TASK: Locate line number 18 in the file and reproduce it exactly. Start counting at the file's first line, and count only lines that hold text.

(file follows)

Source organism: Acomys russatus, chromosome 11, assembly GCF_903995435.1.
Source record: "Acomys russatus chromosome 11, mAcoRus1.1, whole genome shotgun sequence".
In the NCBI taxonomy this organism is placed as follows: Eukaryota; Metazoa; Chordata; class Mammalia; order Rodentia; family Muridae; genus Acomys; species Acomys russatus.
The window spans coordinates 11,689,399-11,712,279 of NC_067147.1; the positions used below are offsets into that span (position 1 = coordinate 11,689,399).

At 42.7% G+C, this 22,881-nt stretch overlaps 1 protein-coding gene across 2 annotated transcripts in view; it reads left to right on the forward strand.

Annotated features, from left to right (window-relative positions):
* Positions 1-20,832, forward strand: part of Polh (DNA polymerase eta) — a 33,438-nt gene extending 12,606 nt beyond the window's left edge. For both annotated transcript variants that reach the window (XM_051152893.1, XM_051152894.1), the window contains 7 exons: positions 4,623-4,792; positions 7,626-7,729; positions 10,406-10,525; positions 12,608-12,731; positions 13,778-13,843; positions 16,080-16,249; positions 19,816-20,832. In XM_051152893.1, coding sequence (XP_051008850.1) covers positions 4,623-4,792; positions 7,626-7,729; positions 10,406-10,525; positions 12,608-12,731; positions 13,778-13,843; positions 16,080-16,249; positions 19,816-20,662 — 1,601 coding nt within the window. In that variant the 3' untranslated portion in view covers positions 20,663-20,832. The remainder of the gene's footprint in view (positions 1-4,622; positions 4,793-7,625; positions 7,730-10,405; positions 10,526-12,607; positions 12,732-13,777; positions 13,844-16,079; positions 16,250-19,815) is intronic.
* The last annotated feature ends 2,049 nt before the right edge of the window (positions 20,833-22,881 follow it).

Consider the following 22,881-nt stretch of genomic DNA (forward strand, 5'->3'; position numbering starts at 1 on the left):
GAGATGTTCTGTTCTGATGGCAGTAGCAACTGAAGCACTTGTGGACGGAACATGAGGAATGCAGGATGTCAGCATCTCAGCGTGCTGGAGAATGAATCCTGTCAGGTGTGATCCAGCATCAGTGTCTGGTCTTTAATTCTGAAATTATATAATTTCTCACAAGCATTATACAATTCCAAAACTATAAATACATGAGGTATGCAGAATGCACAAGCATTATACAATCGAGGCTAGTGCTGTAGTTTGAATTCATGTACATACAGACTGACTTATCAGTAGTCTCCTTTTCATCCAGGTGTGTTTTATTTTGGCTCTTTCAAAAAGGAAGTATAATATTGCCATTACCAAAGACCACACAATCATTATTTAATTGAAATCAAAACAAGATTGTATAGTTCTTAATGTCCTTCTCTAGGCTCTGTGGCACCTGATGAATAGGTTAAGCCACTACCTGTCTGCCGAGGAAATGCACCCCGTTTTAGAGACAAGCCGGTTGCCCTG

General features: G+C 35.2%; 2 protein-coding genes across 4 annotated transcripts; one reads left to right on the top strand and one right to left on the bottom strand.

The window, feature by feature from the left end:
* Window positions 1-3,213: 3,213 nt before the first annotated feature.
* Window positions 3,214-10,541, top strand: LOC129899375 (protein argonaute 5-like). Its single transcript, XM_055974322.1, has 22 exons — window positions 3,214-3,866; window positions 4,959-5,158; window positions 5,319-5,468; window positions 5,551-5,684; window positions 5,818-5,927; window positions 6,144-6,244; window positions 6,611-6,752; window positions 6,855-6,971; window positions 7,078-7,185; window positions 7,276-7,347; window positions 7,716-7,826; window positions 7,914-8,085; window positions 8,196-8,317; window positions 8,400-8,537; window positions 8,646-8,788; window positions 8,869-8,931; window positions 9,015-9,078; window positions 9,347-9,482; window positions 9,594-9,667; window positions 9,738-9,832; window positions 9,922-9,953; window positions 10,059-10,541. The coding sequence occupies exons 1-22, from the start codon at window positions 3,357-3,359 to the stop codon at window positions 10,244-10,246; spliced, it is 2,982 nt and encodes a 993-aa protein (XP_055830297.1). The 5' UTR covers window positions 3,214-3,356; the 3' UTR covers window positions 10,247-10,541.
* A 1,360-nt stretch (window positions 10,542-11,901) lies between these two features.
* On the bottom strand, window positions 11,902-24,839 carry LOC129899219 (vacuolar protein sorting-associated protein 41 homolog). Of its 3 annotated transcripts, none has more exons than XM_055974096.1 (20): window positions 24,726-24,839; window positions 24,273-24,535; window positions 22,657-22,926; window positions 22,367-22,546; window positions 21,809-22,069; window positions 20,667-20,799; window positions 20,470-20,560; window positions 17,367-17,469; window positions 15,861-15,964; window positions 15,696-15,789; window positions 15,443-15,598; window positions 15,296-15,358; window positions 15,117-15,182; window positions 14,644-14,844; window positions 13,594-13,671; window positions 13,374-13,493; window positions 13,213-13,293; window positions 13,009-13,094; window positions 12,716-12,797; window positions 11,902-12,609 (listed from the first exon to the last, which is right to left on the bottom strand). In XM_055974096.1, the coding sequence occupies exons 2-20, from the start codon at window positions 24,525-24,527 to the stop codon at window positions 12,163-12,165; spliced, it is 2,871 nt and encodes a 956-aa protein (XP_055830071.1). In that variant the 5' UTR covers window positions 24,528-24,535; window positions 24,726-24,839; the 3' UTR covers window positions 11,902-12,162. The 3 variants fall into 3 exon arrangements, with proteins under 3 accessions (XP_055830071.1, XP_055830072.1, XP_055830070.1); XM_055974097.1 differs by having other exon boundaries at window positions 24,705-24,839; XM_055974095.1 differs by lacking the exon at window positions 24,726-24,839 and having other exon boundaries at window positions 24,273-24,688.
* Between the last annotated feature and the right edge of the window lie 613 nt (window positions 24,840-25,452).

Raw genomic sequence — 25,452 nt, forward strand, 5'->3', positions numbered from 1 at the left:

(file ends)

Raw genomic sequence — 25,452 nt, forward strand, 5'->3', positions numbered from 1 at the left: